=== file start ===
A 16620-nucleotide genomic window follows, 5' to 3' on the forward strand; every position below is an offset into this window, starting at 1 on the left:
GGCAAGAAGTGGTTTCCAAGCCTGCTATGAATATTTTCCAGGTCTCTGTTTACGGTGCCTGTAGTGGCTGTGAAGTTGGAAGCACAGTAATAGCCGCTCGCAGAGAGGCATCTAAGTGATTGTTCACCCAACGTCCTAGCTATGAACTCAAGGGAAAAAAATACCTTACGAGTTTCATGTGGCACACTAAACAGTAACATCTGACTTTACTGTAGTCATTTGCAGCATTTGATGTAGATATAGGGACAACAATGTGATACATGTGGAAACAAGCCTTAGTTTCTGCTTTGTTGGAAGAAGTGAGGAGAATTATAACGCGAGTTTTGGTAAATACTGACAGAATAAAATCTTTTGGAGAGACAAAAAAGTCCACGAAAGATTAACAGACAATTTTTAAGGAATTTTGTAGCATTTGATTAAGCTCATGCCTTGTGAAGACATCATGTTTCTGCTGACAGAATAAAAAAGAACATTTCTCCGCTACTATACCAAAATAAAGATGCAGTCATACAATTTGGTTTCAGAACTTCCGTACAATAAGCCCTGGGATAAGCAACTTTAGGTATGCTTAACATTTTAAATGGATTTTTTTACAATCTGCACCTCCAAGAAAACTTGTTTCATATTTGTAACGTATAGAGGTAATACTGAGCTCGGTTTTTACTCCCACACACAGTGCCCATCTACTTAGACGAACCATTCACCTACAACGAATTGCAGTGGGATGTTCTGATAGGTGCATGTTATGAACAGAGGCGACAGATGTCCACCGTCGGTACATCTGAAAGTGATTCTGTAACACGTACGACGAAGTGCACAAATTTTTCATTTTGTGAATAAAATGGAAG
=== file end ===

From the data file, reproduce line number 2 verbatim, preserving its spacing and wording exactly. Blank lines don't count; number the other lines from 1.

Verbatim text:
GGCAAGAAGTGGTTTCCAAGCCTGCTATGAATATTTTCCAGGTCTCTGTTTACGGTGCCTGTAGTGGCTGTGAAGTTGGAAGCACAGTAATAGCCGCTCGCAGAGAGGCATCTAAGTGATTGTTCACCCAACGTCCTAGCTATGAACTCAAGGGAAAAAAATACCTTACGAGTTTCATGTGGCACACTAAACAGTAACATCTGACTTTACTGTAGTCATTTGCAGCATTTGATGTAGATATAGGGACAACAATGTGATACATGTGGAAACAAGCCTTAGTTTCTGCTTTGTTGGAAGAAGTGAGGAGAATTATAACGCGAGTTTTGGTAAATACTGACAGAATAAAATCTTTTGGAGAGACAAAAAAGTCCACGAAAGATTAACAGACAATTTTTAAGGAATTTTGTAGCATTTGATTAAGCTCATGCCTTGTGAAGACATCATGTTTCTGCTGACAGAATAAAAAAGAACATTTCTCCGCTACTATACCAAAATAAAGATGCAGTCATACAATTTGGTTTCAGAACTTCCGTACAATAAGCCCTGGGATAAGCAACTTTAGGTATGCTTAACATTTTAAATGGATTTTTTTACAATCTGCACCTCCAAGAAAACTTGTTTCATATTTGTAACGTATAGAGGTAATACTGAGCTCGGTTTTTACTCCCACACACAGTGCCCATCTACTTAGACGAACCATTCACCTACAACGAATTGCAGTGGGATGTTCTGATAGGTGCATGTTATGAACAGAGGCGACAGATGTCCACCGTCGGTACATCTGAAAGTGATTCTGTAACACGTACGACGAAGTGCACAAATTTTTCATTTTGTGAATAAAATGGAAG